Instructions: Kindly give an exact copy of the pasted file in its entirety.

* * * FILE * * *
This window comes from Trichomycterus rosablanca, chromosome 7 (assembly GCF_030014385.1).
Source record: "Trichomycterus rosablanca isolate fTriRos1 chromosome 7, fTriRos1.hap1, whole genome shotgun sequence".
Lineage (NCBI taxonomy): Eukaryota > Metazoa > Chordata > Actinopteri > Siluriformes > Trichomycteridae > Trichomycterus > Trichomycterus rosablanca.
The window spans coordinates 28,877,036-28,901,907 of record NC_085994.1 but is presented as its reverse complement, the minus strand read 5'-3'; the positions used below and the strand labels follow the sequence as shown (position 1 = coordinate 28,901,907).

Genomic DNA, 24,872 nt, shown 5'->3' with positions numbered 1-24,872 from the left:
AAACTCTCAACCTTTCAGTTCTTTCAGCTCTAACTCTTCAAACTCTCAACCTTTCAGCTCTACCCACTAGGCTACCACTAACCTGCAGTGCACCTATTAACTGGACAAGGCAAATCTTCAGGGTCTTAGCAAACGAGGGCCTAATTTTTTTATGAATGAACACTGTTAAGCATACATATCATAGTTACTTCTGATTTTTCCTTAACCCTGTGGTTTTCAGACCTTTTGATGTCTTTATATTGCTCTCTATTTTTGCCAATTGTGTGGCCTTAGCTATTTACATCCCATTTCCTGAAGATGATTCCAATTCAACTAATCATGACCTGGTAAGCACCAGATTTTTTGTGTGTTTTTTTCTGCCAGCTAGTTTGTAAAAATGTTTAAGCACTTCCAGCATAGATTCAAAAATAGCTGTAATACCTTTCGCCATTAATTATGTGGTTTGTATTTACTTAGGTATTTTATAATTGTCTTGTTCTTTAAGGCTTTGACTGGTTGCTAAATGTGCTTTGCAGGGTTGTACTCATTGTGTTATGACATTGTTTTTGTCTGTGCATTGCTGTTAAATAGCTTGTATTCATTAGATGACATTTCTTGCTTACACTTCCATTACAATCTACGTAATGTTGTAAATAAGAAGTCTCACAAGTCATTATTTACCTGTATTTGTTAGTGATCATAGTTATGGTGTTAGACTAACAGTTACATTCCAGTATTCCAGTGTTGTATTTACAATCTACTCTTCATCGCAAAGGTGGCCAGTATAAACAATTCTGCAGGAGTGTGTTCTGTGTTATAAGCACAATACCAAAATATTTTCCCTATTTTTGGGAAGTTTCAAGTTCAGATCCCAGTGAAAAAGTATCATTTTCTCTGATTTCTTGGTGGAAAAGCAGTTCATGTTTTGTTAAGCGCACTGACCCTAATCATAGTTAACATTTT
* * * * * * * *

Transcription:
This window comes from Trichomycterus rosablanca, chromosome 7 (assembly GCF_030014385.1).
Source record: "Trichomycterus rosablanca isolate fTriRos1 chromosome 7, fTriRos1.hap1, whole genome shotgun sequence".
Lineage (NCBI taxonomy): Eukaryota > Metazoa > Chordata > Actinopteri > Siluriformes > Trichomycteridae > Trichomycterus > Trichomycterus rosablanca.
The window spans coordinates 28,877,036-28,901,907 of record NC_085994.1 but is presented as its reverse complement, the minus strand read 5'-3'; the positions used below and the strand labels follow the sequence as shown (position 1 = coordinate 28,901,907).

Genomic DNA, 24,872 nt, shown 5'->3' with positions numbered 1-24,872 from the left:
AAACTCTCAACCTTTCAGTTCTTTCAGCTCTAACTCTTCAAACTCTCAACCTTTCAGCTCTACCCACTAGGCTACCACTAACCTGCAGTGCACCTATTAACTGGACAAGGCAAATCTTCAGGGTCTTAGCAAACGAGGGCCTAATTTTTTTATGAATGAACACTGTTAAGCATACATATCATAGTTACTTCTGATTTTTCCTTAACCCTGTGGTTTTCAGACCTTTTGATGTCTTTATATTGCTCTCTATTTTTGCCAATTGTGTGGCCTTAGCTATTTACATCCCATTTCCTGAAGATGATTCCAATTCAACTAATCATGACCTGGTAAGCACCAGATTTTTTGTGTGTTTTTTTCTGCCAGCTAGTTTGTAAAAATGTTTAAGCACTTCCAGCATAGATTCAAAAATAGCTGTAATACCTTTCGCCATTAATTATGTGGTTTGTATTTACTTAGGTATTTTATAATTGTCTTGTTCTTTAAGGCTTTGACTGGTTGCTAAATGTGCTTTGCAGGGTTGTACTCATTGTGTTATGACATTGTTTTTGTCTGTGCATTGCTGTTAAATAGCTTGTATTCATTAGATGACATTTCTTGCTTACACTTCCATTACAATCTACGTAATGTTGTAAATAAGAAGTCTCACAAGTCATTATTTACCTGTATTTGTTAGTGATCATAGTTATGGTGTTAGACTAACAGTTACATTCCAGTATTCCAGTGTTGTATTTACAATCTACTCTTCATCGCAAAGGTGGCCAGTATAAACAATTCTGCAGGAGTGTGTTCTGTGTTATAAGCACAATACCAAAATATTTTCCCTATTTTTGGGAAGTTTCAAGTTCAGATCCCAGTGAAAAAGTATCATTTTCTCTGATTTCTTGGTGGAAAAGCAGTTCATGTTTTGTTAAGCGCACTGACCCTAATCATAGTTAACATTTT